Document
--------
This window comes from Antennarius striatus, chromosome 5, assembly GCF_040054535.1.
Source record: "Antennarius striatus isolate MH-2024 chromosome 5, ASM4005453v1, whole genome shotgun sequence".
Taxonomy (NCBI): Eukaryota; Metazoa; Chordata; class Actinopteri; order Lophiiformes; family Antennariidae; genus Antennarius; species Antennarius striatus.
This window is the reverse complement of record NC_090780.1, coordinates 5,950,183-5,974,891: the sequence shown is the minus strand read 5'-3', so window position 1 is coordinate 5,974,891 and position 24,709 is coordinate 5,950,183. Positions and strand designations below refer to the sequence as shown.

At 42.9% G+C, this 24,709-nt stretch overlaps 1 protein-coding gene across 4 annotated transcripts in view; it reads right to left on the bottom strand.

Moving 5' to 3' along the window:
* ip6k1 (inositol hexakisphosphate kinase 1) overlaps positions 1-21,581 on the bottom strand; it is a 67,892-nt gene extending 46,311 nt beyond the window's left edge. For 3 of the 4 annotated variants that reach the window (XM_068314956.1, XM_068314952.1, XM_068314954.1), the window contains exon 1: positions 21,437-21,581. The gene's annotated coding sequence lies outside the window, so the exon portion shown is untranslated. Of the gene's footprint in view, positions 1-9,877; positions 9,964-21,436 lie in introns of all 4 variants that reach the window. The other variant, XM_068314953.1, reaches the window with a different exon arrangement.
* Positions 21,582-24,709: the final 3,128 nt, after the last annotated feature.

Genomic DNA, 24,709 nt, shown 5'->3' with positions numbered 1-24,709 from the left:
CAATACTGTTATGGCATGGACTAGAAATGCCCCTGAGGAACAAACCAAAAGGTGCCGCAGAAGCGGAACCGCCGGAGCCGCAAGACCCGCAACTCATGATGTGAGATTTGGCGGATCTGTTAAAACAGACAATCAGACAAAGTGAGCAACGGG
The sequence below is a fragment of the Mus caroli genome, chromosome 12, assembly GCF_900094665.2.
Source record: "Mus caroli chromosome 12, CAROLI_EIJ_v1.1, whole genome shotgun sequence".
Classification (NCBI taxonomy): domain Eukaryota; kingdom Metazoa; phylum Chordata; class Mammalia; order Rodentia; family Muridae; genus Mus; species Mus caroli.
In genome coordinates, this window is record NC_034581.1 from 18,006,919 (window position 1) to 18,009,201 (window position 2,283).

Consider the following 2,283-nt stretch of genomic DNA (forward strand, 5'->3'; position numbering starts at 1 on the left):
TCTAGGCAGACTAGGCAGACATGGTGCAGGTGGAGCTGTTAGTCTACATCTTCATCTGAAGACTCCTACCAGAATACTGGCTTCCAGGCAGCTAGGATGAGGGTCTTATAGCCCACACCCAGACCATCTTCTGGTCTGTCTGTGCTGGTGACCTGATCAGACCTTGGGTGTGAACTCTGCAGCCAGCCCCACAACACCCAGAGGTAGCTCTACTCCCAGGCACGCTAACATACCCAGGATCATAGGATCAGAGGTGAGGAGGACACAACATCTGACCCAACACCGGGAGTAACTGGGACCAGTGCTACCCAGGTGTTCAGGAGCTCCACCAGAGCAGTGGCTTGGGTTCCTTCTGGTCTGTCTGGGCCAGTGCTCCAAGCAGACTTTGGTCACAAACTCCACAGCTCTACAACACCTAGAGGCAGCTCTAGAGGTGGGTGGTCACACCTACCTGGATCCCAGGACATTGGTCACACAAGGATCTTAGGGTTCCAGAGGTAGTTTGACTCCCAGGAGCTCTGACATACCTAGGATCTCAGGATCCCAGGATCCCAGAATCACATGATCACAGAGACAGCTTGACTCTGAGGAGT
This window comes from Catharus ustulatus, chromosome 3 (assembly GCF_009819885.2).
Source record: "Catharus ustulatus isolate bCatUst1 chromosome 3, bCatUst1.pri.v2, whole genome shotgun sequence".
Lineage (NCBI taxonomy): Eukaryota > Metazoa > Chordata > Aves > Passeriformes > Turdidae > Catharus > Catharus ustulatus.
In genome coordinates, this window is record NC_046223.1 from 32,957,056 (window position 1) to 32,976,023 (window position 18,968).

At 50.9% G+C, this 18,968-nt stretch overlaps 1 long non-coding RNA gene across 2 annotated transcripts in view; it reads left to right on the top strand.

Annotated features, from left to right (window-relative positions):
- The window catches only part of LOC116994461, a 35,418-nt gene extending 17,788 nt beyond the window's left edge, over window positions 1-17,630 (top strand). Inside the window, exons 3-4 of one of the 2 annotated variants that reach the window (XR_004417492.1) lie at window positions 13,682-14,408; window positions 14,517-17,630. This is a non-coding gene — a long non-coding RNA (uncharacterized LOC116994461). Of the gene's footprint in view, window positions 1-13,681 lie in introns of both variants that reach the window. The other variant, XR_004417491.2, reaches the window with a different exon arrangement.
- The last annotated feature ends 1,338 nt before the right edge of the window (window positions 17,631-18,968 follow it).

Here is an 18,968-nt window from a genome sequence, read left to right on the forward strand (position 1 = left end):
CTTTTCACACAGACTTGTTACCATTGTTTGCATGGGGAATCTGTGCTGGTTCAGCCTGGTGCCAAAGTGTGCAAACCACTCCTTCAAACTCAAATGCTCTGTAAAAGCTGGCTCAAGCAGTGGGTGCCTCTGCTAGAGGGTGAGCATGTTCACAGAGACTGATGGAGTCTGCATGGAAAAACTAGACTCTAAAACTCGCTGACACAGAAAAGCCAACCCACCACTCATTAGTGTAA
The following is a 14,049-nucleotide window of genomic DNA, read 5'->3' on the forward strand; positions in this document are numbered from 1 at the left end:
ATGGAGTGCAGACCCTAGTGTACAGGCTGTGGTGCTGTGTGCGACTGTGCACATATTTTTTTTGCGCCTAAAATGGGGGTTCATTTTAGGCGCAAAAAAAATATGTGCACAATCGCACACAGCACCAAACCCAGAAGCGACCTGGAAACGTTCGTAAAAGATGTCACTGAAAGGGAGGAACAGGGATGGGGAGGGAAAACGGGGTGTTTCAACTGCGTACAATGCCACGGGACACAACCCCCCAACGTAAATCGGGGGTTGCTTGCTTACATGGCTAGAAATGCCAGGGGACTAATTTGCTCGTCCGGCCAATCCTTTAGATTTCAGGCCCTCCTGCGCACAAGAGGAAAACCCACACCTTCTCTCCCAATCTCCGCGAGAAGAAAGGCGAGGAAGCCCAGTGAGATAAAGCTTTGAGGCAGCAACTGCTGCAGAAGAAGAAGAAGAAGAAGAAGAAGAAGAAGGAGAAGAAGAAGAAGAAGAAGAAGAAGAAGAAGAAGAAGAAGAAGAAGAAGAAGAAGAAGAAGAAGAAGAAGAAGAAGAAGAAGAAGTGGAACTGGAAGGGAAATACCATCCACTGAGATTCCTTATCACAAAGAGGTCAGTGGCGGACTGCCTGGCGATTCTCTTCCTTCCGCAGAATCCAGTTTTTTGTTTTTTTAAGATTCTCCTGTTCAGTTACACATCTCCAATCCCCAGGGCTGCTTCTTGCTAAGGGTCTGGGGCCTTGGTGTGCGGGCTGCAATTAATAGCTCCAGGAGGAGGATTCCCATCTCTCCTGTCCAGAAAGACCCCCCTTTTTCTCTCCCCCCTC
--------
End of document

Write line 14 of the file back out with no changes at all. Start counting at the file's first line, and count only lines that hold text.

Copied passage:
In genome coordinates, this window is record NC_034581.1 from 18,006,919 (window position 1) to 18,009,201 (window position 2,283).